Last month, the Navy had announced that all four of the Tomahawk Tridents were operationally deployed away from their home ports for the first time. Each vessel packs “the firepower of multiple surface ships,” says Capt. Tracy Howard, commander, Submarine Squadron 16 in Kings Bay, Ga., and can “respond to diverse threats on short notice.”

To me this signifies a profound moment in naval history. Those worried over the declining number of giant flattops should consider the immense capability of these mighty stealth vessels, which likely could take on the PLAN single-handily and be a threat to Chinese bases on shore, with a battery of  616 precision guided weapons.

*****

34 Comments leave one →
  1. leesea permalink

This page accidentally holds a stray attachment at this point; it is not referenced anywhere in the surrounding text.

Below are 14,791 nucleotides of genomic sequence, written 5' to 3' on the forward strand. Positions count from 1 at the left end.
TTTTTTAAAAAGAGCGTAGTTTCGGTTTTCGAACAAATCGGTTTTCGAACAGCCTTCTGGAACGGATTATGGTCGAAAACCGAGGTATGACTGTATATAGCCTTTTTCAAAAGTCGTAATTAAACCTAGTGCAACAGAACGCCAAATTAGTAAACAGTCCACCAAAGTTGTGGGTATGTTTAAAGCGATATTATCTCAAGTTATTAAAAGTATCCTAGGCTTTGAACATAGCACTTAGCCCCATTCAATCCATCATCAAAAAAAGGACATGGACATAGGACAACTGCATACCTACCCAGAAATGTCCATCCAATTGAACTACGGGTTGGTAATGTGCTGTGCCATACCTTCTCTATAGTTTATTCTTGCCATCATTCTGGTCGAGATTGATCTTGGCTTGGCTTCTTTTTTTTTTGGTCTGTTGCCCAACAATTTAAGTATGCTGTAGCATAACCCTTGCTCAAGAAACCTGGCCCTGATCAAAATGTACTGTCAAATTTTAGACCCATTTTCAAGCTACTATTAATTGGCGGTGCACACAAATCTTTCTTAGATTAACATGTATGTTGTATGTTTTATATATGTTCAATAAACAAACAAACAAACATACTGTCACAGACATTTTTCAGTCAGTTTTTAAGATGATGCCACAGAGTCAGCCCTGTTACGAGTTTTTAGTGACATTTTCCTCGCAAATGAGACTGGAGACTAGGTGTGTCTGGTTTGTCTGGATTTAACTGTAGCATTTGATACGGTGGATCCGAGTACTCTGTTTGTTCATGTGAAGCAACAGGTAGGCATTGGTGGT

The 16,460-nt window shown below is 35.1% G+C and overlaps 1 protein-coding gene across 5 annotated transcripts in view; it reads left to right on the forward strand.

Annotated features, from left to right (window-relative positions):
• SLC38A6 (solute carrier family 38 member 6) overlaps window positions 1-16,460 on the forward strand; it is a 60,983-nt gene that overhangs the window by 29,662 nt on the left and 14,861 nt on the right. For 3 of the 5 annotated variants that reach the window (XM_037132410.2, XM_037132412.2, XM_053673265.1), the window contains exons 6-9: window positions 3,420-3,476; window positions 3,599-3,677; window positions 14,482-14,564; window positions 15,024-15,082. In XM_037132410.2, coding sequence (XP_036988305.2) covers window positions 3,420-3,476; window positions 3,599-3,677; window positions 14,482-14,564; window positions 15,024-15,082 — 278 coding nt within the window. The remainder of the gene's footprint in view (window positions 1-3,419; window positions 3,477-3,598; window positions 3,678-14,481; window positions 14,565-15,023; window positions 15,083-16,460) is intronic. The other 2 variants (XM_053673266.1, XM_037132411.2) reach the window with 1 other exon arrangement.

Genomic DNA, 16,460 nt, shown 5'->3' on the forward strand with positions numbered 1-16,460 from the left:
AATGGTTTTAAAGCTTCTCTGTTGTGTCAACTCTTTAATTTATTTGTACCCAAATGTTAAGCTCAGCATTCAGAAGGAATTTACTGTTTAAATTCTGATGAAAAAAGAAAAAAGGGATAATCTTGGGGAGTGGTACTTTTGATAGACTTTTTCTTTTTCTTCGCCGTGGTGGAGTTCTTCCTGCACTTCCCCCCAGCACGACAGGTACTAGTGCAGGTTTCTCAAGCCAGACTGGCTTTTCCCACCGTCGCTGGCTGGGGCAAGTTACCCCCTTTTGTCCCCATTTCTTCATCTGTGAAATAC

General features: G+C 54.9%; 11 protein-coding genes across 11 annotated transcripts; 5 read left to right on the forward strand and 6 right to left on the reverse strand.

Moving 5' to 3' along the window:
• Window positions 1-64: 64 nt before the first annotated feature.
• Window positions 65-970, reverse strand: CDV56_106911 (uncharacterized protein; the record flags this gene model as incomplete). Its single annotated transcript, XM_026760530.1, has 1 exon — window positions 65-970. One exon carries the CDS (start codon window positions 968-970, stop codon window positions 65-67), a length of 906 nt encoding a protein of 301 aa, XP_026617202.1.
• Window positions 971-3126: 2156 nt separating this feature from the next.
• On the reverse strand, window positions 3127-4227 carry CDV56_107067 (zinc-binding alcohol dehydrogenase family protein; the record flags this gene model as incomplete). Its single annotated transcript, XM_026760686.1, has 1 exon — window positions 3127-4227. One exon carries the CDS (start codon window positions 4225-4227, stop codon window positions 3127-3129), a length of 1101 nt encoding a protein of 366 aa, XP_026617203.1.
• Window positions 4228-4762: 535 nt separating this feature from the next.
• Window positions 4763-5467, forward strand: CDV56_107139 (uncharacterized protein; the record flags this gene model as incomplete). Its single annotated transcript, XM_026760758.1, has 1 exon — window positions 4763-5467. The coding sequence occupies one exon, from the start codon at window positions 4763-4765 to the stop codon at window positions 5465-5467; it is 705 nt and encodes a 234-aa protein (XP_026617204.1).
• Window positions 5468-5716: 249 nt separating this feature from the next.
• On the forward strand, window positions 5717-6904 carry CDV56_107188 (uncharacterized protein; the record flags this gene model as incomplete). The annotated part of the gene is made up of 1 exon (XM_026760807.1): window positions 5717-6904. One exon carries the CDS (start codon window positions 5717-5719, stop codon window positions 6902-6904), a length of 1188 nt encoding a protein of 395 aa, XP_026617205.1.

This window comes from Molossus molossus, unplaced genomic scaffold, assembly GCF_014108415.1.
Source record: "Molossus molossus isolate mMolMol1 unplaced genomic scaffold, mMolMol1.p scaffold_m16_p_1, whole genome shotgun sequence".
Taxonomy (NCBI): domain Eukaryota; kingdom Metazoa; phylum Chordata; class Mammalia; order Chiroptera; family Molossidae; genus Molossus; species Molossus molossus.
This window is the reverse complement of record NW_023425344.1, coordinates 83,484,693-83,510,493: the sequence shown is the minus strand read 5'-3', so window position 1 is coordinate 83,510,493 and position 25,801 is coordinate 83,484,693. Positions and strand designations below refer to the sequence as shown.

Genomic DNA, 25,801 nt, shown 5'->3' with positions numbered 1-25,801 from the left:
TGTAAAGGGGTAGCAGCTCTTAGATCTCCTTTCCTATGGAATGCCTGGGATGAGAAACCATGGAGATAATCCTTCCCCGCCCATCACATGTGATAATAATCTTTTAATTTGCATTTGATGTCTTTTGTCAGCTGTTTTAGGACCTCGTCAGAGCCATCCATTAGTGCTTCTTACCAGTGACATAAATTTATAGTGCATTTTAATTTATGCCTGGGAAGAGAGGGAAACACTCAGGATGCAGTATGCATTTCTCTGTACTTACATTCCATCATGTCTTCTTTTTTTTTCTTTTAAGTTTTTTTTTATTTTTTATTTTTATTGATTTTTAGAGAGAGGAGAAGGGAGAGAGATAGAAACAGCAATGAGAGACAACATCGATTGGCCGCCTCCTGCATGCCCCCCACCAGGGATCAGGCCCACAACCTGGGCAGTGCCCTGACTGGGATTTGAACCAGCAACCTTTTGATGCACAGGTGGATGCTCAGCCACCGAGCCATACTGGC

July 12, 2010 10:03 pm

    East Coast SSGNs go to IO and PG.

    lets not forget their tenders! The USS Emory S. Land has deployed to Diego Garcia for an unidentified period. The first coed AS were there back in the 80s.

    BTW the LAND has a hybird crew of sailors and mariners

    http://www.msc.navy.mil/N00p/pressrel/press10/press31.htm

  2. Graham Strouse permalink
    July 10, 2010 5:13 am

    Mike,

    You forgot that the SSGNs can also deploy up to 102 SEALs each… :)

  3. Graham Strouse permalink
    July 10, 2010 5:12 am

    I am a huge fan of the SSGNs. Screw with them & they can really mess up your day.

  4. Anonymous permalink
    July 9, 2010 3:59 pm

    Oh well you live, you learn…

    Al

  5. B.Smitty permalink
    July 9, 2010 3:44 pm

    Al,

    I imagine a Mk41 VLS doesn’t handle being submerged very well.

    If you want more missiles, just keep adding additional Virginia Payload Tubes.

  6. Anonymous permalink
    July 9, 2010 2:42 pm

    Ignore the comment about links on my last post.

    Al